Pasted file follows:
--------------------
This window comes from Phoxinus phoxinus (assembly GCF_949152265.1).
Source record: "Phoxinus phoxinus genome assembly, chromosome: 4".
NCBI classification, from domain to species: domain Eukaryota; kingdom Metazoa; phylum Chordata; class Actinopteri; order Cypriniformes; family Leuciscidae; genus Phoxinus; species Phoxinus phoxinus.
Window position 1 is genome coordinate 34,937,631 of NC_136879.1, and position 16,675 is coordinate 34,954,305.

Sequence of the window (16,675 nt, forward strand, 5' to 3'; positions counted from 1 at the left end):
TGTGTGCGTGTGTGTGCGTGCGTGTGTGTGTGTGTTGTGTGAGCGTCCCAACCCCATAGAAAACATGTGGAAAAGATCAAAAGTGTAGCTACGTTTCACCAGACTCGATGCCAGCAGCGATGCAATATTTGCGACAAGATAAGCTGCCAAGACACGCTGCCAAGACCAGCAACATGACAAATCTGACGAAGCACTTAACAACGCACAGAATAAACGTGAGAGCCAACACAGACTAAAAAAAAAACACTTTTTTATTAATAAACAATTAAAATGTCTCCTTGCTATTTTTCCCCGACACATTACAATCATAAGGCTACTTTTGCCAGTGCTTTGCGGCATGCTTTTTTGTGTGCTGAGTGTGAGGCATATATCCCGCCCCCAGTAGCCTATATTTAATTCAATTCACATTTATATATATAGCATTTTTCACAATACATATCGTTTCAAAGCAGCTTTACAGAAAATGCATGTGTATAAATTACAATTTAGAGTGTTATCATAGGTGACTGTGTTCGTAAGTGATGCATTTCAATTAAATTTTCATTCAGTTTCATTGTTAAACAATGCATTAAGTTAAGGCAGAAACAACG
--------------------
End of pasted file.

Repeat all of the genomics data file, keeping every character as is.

This window comes from Phoxinus phoxinus (assembly GCF_949152265.1).
Source record: "Phoxinus phoxinus genome assembly, chromosome: 4".
NCBI classification, from domain to species: domain Eukaryota; kingdom Metazoa; phylum Chordata; class Actinopteri; order Cypriniformes; family Leuciscidae; genus Phoxinus; species Phoxinus phoxinus.
Window position 1 is genome coordinate 34,937,631 of NC_136879.1, and position 16,675 is coordinate 34,954,305.

Sequence of the window (16,675 nt, forward strand, 5' to 3'; positions counted from 1 at the left end):
TGTGTGCGTGTGTGTGCGTGCGTGTGTGTGTGTGTTGTGTGAGCGTCCCAACCCCATAGAAAACATGTGGAAAAGATCAAAAGTGTAGCTACGTTTCACCAGACTCGATGCCAGCAGCGATGCAATATTTGCGACAAGATAAGCTGCCAAGACACGCTGCCAAGACCAGCAACATGACAAATCTGACGAAGCACTTAACAACGCACAGAATAAACGTGAGAGCCAACACAGACTAAAAAAAAAACACTTTTTTATTAATAAACAATTAAAATGTCTCCTTGCTATTTTTCCCCGACACATTACAATCATAAGGCTACTTTTGCCAGTGCTTTGCGGCATGCTTTTTTGTGTGCTGAGTGTGAGGCATATATCCCGCCCCCAGTAGCCTATATTTAATTCAATTCACATTTATATATATAGCATTTTTCACAATACATATCGTTTCAAAGCAGCTTTACAGAAAATGCATGTGTATAAATTACAATTTAGAGTGTTATCATAGGTGACTGTGTTCGTAAGTGATGCATTTCAATTAAATTTTCATTCAGTTTCATTGTTAAACAATGCATTAAGTTAAGGCAGAAACAACG